A 2017 survey by the National Procurement Authority (NPA) of Afghanistan found that only the provincial capital, Nili, had access to electricity, and even then, that was only 0.4kV in a 1km radius around the main government offices.
The survey went on to state that the remote, mountainous geography renders the province unreachable for weeks at a time in the winter months.
Qayoum, the brother of Aziz, said this lack of economic prospects has led to an exodus from the province.
“We have villages where only 10 or 20 families live. How can they find employment in such a situation?”
Most of those who leave Daikondi, said Qayoum, take on back-breaking jobs in mines across Afghanistan and Pakistan. But in the winter months, the freezing cold forces most of them across the Durand Line and into Pakistan. An Afghan worker makes nearly 24,000 Pakistani rupees ($150) per month working in the mines in Pakistan.
Sources speaking to Al Jazeera agreed with the NPA assessment, saying the biggest hindrances to Daikondi’s development are the mountains and the cold. More than 95 percent of the province is mountainous.
Raihana Azad, an MP from Daikondi, says the landscape and the weather have cut people off from not only their families, but also from basic resources.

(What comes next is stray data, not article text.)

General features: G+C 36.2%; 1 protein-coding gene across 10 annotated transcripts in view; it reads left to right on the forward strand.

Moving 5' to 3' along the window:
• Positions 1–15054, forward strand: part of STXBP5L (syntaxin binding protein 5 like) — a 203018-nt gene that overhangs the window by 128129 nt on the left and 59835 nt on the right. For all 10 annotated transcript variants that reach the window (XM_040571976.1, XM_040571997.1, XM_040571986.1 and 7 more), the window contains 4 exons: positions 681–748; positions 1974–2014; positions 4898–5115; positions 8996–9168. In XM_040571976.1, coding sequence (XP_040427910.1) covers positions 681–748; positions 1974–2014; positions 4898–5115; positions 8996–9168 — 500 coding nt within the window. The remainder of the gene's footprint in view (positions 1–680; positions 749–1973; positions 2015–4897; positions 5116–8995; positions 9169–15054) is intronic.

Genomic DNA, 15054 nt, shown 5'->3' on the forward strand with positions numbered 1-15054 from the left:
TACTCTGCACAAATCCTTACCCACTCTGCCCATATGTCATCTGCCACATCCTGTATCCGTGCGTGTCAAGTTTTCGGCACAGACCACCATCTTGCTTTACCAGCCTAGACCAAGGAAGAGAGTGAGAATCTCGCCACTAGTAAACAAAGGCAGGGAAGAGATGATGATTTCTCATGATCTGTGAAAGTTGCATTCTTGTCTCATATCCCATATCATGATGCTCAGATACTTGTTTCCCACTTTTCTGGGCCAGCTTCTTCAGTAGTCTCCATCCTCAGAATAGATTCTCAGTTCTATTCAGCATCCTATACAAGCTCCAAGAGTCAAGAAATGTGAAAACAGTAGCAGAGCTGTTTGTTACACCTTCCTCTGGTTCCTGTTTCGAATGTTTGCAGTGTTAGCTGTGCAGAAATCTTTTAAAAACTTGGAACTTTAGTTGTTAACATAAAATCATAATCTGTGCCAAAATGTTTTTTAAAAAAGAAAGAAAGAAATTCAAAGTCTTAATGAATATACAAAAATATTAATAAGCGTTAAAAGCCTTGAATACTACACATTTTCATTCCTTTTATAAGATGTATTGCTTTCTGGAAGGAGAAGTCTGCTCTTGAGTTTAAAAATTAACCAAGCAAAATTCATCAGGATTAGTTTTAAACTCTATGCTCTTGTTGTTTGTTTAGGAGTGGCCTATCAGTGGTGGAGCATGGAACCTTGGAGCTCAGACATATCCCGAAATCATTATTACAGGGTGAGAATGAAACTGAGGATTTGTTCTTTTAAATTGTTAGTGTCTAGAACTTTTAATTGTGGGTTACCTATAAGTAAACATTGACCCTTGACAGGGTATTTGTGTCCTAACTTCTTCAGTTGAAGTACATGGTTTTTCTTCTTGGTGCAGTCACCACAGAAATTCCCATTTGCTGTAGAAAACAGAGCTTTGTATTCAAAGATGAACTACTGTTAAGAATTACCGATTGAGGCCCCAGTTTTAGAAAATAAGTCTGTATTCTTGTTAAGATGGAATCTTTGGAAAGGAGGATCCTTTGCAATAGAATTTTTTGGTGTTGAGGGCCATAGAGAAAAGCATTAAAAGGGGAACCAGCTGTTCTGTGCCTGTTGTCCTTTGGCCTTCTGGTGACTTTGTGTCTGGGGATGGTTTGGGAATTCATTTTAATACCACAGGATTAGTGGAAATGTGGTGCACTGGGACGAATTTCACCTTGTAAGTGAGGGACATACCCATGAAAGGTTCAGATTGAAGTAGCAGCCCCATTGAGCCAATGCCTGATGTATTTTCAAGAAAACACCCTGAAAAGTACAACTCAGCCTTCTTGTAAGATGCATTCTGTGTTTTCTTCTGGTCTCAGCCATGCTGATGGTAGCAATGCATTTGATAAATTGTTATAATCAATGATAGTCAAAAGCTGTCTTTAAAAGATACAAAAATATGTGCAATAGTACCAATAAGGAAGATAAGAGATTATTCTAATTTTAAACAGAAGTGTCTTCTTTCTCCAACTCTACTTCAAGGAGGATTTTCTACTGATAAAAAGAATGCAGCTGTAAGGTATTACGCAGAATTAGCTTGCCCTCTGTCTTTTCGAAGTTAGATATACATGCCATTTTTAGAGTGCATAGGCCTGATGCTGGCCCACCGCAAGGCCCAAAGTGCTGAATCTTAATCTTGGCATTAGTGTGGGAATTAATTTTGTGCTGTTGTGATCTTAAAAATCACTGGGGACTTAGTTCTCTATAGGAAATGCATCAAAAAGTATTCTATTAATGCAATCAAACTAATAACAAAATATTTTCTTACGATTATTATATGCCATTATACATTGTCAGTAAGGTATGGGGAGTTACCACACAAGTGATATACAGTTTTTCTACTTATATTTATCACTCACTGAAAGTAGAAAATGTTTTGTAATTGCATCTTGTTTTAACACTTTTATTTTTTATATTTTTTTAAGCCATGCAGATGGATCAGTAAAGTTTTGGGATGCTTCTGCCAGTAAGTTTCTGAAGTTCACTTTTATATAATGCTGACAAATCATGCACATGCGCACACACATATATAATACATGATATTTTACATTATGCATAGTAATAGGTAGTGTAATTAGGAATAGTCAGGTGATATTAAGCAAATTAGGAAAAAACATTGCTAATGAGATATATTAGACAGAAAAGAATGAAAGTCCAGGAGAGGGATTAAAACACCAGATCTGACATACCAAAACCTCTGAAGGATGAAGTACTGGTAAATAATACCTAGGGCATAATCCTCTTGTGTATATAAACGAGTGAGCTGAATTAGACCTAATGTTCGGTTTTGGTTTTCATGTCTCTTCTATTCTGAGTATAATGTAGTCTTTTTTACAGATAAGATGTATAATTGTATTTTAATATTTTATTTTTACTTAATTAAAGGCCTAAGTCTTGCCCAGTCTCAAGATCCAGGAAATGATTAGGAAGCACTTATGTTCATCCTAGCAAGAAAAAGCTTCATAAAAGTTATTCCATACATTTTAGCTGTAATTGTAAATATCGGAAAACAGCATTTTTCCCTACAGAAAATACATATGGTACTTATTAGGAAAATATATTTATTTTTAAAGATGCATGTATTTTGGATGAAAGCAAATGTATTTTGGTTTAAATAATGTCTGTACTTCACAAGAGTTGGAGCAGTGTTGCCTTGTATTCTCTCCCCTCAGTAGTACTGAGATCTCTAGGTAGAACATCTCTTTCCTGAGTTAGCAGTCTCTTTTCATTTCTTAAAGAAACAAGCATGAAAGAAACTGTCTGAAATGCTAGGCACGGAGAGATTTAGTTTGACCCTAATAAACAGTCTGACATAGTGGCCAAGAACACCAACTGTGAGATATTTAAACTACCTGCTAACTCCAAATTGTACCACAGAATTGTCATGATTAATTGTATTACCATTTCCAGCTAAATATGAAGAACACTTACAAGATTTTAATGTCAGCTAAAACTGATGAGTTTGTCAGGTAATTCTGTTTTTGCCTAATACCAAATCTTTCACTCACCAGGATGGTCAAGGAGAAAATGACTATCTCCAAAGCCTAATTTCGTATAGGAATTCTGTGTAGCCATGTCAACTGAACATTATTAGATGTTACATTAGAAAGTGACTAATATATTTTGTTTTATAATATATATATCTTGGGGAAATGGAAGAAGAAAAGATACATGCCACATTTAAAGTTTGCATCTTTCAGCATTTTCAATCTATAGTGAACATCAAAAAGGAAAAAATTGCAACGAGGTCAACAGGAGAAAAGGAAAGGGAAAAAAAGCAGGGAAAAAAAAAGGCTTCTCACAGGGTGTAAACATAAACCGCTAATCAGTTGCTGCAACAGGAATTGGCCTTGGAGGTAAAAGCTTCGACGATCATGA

It takes about 14-18 hours to travel from Nili to Kabul – a distance of about 300km (186 miles).
In the winter of 2019, Azad said she had to call on the Ministry of Defence to send helicopters to transport several pregnant mothers from the districts to Nili for treatment.
Qayoum says had his brother and cousins not left when they did, it would have been impossible for them to reach Quetta in time. He said the winter cold and road closures have already cut the people of Daikondi off from one another.
“People can barely go to the stores right now, much less to another district,” Qayoum said of the impact the cold and snow have on the poorly built mountainous roads.
Each source speaking to Al Jazeera said all of these factors are what push people from Daikondi to Iran and Pakistan for work, even at the cost of discrimination and physical violence.
Pakistan is also home to a sizeable native Hazara minority of more than half a million, who trace their roots back to Afghanistan but most of whom migrated to Pakistan more than a century ago.
After the attack on the miners on Sunday, there has been anger in the Pakistani Hazara community, who have refused to bury the dead until those responsible are brought to justice. The Pakistani prime minister has asked authorities to “apprehend these killers [and] bring them to justice”.
But in Daikondi, Qayoum and other families say there is no end to the indignities of poverty on either side of the Durand Line.
“Eventually, we will have to bury them, and that too costs money. We have no choice other than to ask our relatives in Afghanistan and abroad to help us pay for it, imagine that.”
Additional reporting by Saadullah Akhtar in Quetta